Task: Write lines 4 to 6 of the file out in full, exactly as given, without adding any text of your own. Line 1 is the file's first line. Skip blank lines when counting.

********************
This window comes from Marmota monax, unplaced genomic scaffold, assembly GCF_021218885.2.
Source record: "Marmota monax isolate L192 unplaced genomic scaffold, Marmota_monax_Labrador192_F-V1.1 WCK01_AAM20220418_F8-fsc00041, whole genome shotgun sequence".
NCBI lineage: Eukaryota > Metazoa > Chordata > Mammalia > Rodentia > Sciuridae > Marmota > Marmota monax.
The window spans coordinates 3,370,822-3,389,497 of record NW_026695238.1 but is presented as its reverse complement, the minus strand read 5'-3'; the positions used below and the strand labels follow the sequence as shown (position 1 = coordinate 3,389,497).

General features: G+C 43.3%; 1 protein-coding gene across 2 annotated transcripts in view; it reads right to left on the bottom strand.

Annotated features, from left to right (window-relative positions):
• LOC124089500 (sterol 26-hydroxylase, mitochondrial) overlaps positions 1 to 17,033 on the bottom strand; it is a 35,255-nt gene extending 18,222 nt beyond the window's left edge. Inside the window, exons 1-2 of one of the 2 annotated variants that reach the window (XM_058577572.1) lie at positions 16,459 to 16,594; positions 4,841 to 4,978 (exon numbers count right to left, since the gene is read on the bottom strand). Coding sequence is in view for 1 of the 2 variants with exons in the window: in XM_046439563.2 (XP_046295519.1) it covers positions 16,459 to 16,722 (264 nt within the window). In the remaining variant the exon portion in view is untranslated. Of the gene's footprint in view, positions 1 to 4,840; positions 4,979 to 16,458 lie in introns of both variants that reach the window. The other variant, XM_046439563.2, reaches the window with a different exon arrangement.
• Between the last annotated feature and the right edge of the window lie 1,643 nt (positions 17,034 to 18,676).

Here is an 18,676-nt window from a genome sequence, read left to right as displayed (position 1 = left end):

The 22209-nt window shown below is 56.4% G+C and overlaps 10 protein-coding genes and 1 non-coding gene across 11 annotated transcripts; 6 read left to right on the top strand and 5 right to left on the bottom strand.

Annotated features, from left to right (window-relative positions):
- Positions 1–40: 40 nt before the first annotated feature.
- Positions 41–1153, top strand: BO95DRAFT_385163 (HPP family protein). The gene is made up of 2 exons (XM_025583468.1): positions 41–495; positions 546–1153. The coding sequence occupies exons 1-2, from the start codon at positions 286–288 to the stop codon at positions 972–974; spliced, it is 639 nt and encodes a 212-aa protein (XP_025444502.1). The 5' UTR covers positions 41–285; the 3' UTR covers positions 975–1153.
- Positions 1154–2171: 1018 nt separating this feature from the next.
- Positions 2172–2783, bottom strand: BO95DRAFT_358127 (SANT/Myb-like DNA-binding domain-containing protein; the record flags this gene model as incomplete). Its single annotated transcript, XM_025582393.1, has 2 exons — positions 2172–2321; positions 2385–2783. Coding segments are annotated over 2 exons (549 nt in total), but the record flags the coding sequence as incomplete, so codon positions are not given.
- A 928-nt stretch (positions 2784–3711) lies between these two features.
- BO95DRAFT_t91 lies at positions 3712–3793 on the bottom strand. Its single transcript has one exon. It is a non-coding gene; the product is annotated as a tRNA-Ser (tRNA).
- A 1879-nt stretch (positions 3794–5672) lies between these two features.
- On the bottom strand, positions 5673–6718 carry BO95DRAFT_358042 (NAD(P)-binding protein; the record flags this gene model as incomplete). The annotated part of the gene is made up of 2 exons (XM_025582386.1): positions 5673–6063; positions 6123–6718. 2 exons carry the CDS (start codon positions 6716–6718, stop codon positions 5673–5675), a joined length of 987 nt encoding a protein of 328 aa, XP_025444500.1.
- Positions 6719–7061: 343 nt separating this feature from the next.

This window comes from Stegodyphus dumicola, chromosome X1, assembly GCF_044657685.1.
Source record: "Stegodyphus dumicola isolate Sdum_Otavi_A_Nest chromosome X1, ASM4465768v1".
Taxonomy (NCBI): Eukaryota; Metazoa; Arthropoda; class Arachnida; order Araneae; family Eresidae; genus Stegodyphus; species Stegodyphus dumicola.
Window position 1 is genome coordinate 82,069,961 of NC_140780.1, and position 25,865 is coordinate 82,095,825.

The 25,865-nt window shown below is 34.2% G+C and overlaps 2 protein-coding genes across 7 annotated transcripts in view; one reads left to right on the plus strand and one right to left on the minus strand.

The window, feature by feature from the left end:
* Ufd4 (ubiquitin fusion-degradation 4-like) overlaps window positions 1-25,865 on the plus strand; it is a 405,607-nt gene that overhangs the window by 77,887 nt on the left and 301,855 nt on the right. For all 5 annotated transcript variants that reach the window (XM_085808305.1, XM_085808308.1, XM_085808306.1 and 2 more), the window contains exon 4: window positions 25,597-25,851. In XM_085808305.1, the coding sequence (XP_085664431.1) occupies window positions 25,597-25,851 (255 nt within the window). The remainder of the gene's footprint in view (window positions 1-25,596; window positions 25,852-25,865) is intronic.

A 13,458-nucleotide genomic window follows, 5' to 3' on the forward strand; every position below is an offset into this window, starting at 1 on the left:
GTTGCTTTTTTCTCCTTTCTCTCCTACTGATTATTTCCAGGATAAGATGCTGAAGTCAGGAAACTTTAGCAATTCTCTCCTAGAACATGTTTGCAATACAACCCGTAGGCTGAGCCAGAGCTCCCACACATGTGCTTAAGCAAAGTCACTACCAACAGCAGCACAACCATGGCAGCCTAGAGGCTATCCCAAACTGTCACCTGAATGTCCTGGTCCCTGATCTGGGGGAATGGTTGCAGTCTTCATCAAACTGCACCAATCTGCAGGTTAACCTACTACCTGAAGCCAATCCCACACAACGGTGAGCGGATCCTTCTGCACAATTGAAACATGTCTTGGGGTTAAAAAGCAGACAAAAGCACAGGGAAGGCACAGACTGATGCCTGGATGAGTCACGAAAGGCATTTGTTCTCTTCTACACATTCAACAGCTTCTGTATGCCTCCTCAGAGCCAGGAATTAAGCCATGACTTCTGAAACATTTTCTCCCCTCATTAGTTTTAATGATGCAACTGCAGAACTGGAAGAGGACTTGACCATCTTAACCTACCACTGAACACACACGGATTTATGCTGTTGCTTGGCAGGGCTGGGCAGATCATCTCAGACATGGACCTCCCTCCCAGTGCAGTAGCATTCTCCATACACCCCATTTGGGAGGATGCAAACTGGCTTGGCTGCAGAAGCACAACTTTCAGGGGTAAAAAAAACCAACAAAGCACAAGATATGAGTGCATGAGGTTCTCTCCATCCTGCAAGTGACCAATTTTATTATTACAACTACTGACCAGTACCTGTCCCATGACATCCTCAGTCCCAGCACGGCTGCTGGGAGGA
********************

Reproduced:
The window spans coordinates 3,370,822-3,389,497 of record NW_026695238.1 but is presented as its reverse complement, the minus strand read 5'-3'; the positions used below and the strand labels follow the sequence as shown (position 1 = coordinate 3,389,497).

General features: G+C 43.3%; 1 protein-coding gene across 2 annotated transcripts in view; it reads right to left on the bottom strand.

Annotated features, from left to right (window-relative positions):